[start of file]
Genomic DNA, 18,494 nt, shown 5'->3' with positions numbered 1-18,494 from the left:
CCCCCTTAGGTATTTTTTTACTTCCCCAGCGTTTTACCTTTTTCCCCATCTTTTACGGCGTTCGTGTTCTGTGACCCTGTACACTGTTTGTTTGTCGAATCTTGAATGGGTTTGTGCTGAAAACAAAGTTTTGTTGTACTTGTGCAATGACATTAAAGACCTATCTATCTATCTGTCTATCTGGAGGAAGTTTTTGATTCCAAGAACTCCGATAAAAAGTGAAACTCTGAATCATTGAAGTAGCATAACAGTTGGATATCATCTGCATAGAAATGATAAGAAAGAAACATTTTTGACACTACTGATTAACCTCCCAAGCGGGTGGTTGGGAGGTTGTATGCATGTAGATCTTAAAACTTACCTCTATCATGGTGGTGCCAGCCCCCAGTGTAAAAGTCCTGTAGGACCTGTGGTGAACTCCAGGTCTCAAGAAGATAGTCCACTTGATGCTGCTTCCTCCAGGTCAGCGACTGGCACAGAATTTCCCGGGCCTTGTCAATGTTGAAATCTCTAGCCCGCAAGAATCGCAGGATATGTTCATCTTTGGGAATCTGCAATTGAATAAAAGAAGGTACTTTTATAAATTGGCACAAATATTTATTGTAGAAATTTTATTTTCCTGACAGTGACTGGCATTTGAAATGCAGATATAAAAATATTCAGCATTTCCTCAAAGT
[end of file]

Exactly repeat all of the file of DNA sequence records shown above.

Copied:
Genomic DNA, 18,494 nt, shown 5'->3' with positions numbered 1-18,494 from the left:
CCCCCTTAGGTATTTTTTTACTTCCCCAGCGTTTTACCTTTTTCCCCATCTTTTACGGCGTTCGTGTTCTGTGACCCTGTACACTGTTTGTTTGTCGAATCTTGAATGGGTTTGTGCTGAAAACAAAGTTTTGTTGTACTTGTGCAATGACATTAAAGACCTATCTATCTATCTGTCTATCTGGAGGAAGTTTTTGATTCCAAGAACTCCGATAAAAAGTGAAACTCTGAATCATTGAAGTAGCATAACAGTTGGATATCATCTGCATAGAAATGATAAGAAAGAAACATTTTTGACACTACTGATTAACCTCCCAAGCGGGTGGTTGGGAGGTTGTATGCATGTAGATCTTAAAACTTACCTCTATCATGGTGGTGCCAGCCCCCAGTGTAAAAGTCCTGTAGGACCTGTGGTGAACTCCAGGTCTCAAGAAGATAGTCCACTTGATGCTGCTTCCTCCAGGTCAGCGACTGGCACAGAATTTCCCGGGCCTTGTCAATGTTGAAATCTCTAGCCCGCAAGAATCGCAGGATATGTTCATCTTTGGGAATCTGCAATTGAATAAAAGAAGGTACTTTTATAAATTGGCACAAATATTTATTGTAGAAATTTTATTTTCCTGACAGTGACTGGCATTTGAAATGCAGATATAAAAATATTCAGCATTTCCTCAAAGT